Liam O’Flaherty’s infamous three-act tragedy, Darkness (1926), here receives its worldwide release for the first time. Set on an Irish-speaking island, this bleak tragedy, performed on the Abbey Theatre stage in 1926, centres on two brothers competing for the same woman whose choices have disastrous consequences for all involved. As with all of
O’Flaherty’s great works from the 1920s and 1930s—Thy Neighbour’s Wife (1923); The Black Soul (1924); The Informer (1925); The Assassin (1928); Skerret (1932); Shame the Devil (1934); and Famine (1937)—Darkness
challenged social, cultural and moral conventions and presented a searing critique of social life in the Irish Free State’s initial years. Rejected by An Gum for publication in Irish, it appeared in obscure literary journals with limited print runs in England in the 1920s and in murky pornographic magazines in the United States in the 1950s. This scholarly edition, which includes the text, contemporary reviews, photos and illustrations, and a substantial critical introduction by Brian Ó Conchubhair, finally makes this important text widely available for the first time. It provides an essential insight into O’Flaherty’s most creative and productive period and is a significant addition to the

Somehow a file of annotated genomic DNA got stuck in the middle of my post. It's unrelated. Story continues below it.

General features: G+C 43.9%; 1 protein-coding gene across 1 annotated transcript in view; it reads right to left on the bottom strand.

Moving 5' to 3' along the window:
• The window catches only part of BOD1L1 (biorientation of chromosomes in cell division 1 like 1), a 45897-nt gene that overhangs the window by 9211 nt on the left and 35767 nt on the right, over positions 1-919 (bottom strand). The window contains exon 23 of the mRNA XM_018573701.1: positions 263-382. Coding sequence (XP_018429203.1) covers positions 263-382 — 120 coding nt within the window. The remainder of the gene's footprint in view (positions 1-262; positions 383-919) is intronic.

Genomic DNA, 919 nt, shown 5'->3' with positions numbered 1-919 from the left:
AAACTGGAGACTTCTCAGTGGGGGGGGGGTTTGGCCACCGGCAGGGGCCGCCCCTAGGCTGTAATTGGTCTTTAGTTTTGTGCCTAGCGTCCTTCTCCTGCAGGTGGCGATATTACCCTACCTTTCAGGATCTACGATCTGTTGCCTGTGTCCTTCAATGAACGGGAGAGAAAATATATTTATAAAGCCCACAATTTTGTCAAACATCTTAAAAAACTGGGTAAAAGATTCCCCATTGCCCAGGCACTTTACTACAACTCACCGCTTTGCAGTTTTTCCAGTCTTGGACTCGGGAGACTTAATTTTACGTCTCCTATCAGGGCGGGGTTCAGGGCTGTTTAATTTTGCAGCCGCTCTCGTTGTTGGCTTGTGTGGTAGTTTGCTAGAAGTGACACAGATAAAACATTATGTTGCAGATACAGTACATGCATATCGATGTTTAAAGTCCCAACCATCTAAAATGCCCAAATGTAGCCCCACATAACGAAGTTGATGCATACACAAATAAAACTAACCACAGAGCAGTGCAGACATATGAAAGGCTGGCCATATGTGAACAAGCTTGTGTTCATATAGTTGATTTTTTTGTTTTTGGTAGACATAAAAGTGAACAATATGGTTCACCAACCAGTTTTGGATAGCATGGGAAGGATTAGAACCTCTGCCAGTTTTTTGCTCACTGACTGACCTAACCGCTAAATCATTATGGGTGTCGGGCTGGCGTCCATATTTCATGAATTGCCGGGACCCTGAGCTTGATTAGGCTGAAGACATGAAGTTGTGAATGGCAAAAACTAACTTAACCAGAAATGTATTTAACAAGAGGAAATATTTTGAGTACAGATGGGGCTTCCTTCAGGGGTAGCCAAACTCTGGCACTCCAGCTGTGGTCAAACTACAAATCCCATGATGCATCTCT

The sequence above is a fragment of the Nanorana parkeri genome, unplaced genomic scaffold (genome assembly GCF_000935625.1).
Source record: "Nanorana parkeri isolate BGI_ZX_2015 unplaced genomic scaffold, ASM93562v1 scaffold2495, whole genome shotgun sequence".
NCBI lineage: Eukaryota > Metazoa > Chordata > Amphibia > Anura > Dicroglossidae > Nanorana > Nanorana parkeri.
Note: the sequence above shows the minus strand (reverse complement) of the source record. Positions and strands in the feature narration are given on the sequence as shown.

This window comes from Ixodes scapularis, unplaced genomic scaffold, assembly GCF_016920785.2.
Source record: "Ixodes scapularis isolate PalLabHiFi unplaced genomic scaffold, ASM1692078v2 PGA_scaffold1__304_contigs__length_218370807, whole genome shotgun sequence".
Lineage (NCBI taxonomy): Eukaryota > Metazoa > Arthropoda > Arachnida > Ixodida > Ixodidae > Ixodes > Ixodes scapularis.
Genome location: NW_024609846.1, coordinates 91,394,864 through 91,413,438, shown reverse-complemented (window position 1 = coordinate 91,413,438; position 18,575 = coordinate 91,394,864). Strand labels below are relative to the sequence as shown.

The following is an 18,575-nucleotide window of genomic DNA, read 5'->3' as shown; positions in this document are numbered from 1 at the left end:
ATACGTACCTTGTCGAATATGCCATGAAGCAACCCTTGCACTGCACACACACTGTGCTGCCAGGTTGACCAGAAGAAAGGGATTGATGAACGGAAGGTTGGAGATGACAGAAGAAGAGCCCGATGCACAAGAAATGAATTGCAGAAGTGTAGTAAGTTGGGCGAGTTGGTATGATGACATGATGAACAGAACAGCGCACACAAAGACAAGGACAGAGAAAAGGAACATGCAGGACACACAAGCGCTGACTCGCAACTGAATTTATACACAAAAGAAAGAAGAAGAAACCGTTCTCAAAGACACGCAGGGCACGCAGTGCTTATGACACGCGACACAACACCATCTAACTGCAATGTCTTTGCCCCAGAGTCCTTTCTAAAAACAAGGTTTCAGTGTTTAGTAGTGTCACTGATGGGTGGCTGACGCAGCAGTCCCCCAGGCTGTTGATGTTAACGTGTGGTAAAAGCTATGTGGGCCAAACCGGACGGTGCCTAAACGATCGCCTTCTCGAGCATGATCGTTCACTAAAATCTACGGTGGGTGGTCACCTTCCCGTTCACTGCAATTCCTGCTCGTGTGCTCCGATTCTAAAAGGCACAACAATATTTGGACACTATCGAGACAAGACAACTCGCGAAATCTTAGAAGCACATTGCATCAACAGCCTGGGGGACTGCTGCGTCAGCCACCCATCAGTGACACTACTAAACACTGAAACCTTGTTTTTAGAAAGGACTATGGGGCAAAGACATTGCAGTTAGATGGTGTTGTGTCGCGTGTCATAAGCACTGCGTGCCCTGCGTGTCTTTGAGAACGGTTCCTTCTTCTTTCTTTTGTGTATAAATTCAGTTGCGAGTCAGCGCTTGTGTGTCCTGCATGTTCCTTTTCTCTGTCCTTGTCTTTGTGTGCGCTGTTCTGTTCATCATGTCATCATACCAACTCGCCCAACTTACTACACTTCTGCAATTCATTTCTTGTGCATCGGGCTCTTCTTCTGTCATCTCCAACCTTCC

existing body of literary and critical work on this major author. The original Irish language version, Dorchadas, received its historic first publication by Arlen House in 2012.
Liam O'Flaherty (1896-1984) is the author of several novels and short shories including The Black Soul and The Informer.
Brian Ó Conchubhair is associate professor of Irish language at the University of Notre Dame.
Distributed for Arlen House
5.5 x 8.5, 152 pages, 10 color, 26 black and white illustrations